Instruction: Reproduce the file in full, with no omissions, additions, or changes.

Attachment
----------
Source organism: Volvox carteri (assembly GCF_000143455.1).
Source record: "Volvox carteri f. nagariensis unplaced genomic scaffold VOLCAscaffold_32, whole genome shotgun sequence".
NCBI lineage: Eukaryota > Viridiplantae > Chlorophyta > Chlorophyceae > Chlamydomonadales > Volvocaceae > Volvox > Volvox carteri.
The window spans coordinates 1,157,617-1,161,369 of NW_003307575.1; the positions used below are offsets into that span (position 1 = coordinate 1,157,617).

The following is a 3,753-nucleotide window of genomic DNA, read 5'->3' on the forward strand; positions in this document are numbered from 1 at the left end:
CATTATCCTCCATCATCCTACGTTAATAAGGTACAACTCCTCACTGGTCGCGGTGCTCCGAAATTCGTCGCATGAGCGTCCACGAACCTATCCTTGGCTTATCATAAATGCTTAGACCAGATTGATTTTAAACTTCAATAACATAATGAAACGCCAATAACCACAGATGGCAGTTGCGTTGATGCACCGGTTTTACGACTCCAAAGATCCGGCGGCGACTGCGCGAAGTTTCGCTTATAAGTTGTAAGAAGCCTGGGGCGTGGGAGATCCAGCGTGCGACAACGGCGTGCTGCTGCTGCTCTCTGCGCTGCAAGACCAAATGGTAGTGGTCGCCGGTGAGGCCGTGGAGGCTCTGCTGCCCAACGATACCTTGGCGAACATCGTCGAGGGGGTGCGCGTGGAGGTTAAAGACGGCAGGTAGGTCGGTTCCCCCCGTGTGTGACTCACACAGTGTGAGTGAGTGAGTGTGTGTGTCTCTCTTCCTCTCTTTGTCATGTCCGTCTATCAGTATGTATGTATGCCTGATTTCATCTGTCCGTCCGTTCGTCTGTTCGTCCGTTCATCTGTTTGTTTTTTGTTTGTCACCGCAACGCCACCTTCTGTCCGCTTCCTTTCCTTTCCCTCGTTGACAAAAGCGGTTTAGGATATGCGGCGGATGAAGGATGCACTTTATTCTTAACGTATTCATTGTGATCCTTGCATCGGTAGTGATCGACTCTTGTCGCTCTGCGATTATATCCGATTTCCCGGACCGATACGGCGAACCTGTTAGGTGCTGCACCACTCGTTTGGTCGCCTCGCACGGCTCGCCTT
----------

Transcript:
Source organism: Volvox carteri (assembly GCF_000143455.1).
Source record: "Volvox carteri f. nagariensis unplaced genomic scaffold VOLCAscaffold_32, whole genome shotgun sequence".
NCBI lineage: Eukaryota > Viridiplantae > Chlorophyta > Chlorophyceae > Chlamydomonadales > Volvocaceae > Volvox > Volvox carteri.
The window spans coordinates 1,157,617-1,161,369 of NW_003307575.1; the positions used below are offsets into that span (position 1 = coordinate 1,157,617).

The following is a 3,753-nucleotide window of genomic DNA, read 5'->3' on the forward strand; positions in this document are numbered from 1 at the left end:
CATTATCCTCCATCATCCTACGTTAATAAGGTACAACTCCTCACTGGTCGCGGTGCTCCGAAATTCGTCGCATGAGCGTCCACGAACCTATCCTTGGCTTATCATAAATGCTTAGACCAGATTGATTTTAAACTTCAATAACATAATGAAACGCCAATAACCACAGATGGCAGTTGCGTTGATGCACCGGTTTTACGACTCCAAAGATCCGGCGGCGACTGCGCGAAGTTTCGCTTATAAGTTGTAAGAAGCCTGGGGCGTGGGAGATCCAGCGTGCGACAACGGCGTGCTGCTGCTGCTCTCTGCGCTGCAAGACCAAATGGTAGTGGTCGCCGGTGAGGCCGTGGAGGCTCTGCTGCCCAACGATACCTTGGCGAACATCGTCGAGGGGGTGCGCGTGGAGGTTAAAGACGGCAGGTAGGTCGGTTCCCCCCGTGTGTGACTCACACAGTGTGAGTGAGTGAGTGTGTGTGTCTCTCTTCCTCTCTTTGTCATGTCCGTCTATCAGTATGTATGTATGCCTGATTTCATCTGTCCGTCCGTTCGTCTGTTCGTCCGTTCATCTGTTTGTTTTTTGTTTGTCACCGCAACGCCACCTTCTGTCCGCTTCCTTTCCTTTCCCTCGTTGACAAAAGCGGTTTAGGATATGCGGCGGATGAAGGATGCACTTTATTCTTAACGTATTCATTGTGATCCTTGCATCGGTAGTGATCGACTCTTGTCGCTCTGCGATTATATCCGATTTCCCGGACCGATACGGCGAACCTGTTAGGTGCTGCACCACTCGTTTGGTCGCCTCGCACGGCTCGCCTT